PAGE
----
A new take on intranet news, part 2

Our updated intranet design went live in January. Here you can see 24 screen shots. Besides adjusting the masthead we also improved our news pages.

The news pages on the intranet provide the employees with info about changes that affect the working day, they speak about what is important right now. In my blog post A new take on intranet news I wrote about the changes we made in 2012, when we introduced comments on the news pages. Now you will read about iteration #2, some nine months later.

In the January design change we increased the focus on the news story and reduced some noise on the news page.

The new news page.
The old news page.
The old news page.
The new news page in a smartphone.
The new news page in a smartphone.

Main task—to tell you about changes
The main task of a news page is to tell you about changes in the organization that are important for you to know in your working day. This task remains after the design change.

For this reason, the greatest focus on the news page are the header and preamble, both in the old and new design. Directly under this, we have the text body. Further down the page there is the comment field.

A page that differ from other pages
News pages differ from other pages. News pages have an expiration date that is often just one or two weeks from the creation date. After this, the event the news page talks about has occurred—and the page stops being relevant.

Basic pages on the other hand often describe something that is “always true” in the organization and therefore have a very long lifecycle. The page about how vacation works in City of Malmö has changed maybe three times in ten years, since the rules for this normally do not change in the organization. The page about vacation is not a news page. (But a change on the page might warrant a news item.)

News pages are characterized by constant change and should be sorted according to creation date, newest on top, to give good support.

For this and other reasons we create news in WordPress. This tool, originally for blogs, is excellent for newest on top sorting. Wordpress is also excellent for handling comments on posts, the ability to comment on a news item is a natural companion to news. The possibility to easily batch remove old news also speaks for WordPress as the news creation tool no 1. We have no news older than 11 months on our intranet—because when they become one year old they start to destroy the search engine quality.

The January design change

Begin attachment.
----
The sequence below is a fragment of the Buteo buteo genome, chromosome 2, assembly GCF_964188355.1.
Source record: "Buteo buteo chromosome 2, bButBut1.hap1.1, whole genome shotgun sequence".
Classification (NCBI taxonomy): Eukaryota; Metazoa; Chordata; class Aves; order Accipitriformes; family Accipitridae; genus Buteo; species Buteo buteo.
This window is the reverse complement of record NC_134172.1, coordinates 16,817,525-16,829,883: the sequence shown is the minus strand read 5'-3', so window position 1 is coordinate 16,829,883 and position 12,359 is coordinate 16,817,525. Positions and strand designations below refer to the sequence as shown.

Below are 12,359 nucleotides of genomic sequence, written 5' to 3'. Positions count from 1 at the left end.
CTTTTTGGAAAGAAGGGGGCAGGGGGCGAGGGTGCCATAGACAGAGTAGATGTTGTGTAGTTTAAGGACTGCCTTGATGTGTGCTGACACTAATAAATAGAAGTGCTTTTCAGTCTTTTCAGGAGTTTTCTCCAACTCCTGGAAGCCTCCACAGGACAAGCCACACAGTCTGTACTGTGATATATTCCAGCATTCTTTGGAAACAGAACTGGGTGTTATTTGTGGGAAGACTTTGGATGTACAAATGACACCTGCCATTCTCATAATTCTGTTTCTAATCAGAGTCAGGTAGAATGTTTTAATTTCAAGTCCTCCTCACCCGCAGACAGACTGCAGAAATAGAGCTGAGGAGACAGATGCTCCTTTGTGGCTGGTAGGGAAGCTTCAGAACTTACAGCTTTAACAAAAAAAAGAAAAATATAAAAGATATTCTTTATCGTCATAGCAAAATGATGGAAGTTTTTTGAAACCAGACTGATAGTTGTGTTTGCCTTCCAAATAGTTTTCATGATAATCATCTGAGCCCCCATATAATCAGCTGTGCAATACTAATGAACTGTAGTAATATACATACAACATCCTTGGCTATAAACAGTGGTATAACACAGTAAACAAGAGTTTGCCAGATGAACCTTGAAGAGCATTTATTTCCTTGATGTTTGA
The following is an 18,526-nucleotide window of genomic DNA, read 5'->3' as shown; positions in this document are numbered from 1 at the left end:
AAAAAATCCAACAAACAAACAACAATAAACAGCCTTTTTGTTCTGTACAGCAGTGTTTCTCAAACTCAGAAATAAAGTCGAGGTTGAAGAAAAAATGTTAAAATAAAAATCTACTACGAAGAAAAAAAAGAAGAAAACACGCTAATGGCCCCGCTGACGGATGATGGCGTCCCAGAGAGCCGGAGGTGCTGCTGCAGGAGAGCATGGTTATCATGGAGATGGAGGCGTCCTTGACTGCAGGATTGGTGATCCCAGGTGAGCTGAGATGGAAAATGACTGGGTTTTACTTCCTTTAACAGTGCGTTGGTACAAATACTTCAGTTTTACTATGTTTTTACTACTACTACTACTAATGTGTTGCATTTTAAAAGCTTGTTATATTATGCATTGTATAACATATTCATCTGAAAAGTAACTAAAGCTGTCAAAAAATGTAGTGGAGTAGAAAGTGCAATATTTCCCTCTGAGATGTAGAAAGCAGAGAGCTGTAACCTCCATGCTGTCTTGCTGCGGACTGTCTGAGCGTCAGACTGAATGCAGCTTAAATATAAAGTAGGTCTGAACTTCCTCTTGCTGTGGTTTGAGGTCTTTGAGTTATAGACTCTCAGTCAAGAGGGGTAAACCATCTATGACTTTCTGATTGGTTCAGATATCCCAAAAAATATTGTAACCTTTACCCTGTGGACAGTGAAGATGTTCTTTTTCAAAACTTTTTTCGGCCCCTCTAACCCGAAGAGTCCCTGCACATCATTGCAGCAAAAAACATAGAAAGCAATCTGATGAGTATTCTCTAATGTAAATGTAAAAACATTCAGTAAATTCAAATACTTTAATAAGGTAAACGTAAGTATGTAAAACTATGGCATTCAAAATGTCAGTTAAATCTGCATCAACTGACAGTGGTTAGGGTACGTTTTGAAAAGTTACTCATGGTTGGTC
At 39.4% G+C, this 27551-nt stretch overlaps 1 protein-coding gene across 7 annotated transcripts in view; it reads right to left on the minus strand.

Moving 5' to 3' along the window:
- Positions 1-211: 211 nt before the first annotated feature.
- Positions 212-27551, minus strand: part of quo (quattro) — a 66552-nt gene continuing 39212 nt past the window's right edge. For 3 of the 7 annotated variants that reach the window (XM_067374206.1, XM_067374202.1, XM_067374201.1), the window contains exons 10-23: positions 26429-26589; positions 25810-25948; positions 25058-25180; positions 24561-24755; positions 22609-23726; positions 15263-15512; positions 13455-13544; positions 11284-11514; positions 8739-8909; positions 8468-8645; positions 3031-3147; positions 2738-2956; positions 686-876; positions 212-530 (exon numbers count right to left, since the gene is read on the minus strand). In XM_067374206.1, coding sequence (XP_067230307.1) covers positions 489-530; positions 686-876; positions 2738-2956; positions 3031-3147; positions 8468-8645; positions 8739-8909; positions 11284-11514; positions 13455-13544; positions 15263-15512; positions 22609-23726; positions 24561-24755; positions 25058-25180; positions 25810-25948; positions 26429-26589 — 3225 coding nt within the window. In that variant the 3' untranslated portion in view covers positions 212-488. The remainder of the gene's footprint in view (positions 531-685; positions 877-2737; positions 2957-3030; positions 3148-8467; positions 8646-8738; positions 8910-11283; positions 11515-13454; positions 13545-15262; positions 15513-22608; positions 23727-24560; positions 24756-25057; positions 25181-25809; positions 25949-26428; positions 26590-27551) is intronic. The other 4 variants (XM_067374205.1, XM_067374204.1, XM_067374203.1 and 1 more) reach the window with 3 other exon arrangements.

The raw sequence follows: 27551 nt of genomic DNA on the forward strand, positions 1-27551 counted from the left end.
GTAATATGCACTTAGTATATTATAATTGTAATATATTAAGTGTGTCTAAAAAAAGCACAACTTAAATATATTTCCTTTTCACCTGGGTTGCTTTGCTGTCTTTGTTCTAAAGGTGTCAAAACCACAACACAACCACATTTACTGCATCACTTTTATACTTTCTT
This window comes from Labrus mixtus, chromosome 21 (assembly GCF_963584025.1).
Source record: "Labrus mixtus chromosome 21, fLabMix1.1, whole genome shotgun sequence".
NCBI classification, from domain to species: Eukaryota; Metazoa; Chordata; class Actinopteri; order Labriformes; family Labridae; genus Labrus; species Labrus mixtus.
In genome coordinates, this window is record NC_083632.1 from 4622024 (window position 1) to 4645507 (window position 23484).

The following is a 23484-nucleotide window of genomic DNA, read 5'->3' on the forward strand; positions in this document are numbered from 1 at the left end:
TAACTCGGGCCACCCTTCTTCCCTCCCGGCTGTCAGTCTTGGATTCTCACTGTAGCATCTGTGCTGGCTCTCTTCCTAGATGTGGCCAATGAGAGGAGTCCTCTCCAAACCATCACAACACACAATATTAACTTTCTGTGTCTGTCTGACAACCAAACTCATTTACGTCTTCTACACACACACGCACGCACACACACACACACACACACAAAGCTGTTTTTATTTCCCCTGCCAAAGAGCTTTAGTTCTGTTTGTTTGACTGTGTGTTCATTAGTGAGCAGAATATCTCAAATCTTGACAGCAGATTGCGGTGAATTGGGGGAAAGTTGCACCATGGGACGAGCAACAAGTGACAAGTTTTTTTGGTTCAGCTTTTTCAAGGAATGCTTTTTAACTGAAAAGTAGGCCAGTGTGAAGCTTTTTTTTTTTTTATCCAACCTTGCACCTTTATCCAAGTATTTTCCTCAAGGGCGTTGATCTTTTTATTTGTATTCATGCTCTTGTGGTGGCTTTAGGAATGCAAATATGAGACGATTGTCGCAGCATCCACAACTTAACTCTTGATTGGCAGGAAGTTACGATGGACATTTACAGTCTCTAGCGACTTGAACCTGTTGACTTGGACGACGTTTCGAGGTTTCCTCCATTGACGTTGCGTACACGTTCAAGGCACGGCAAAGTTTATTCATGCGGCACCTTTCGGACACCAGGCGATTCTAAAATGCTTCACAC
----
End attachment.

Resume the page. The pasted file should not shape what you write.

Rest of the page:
The big change on the news pages is that the right column is greatly shortened compared to the September iteration. It used to have more than 30 links (5 more news blurbs based on categories for the news item on the page, 4 help links, 10 latest comments, 12 archive months), but now it only has five “further reading” links. These five blurbs are community-wide “Our ​​municipal news”, relevant for everyone.

The right column links were introduced in September and this was an improvement—the news page originally was a dead end. But we have realized that 30 is too much—a bit less is more. 🙂 The old solution of news blurbs based on the categories of the current news item had a tendency to send people to other news posts that was not relevant.

Categories and tags have moved to below the news item. We also have less focus on the author, and have moved it further down as well.

The comment section has the same width as the news body, in the old version we had an unnecessary jump to the left when the comments began.

The Like button has been removed. It was not used to any great extent. We will evaluate whether we should have some kind of Like button for news in the future and if another graphic design for this might work better.

The news pages has a footer where we have gathered help, navigation to all categories and labels, news archive, etc. All this content is secondary compared to the actual news item.

And of course the new news pages are also responsive, so they fit beautifully in a smartphone.

Benefits we get
Thanks to the January adjustments in the News section, we use the news page more effectively. Look at the examples above—it is the same content on both pages, but the page in the new design is 25 percent shorter. Also, the need to get the news pages into the smartphone gave us more of a “Mobile first” approach in the desktop version with greater focus on the most important content.

We have fewer secondary things exposed directly on the page, and this, together with moving the author, categories and labels downwards, makes the page less “noisy”. We get a greater focus on the news content – just what the page is for!

This allows Komin to give the employees better support and make them more effective in their work—the goal of the intranet.


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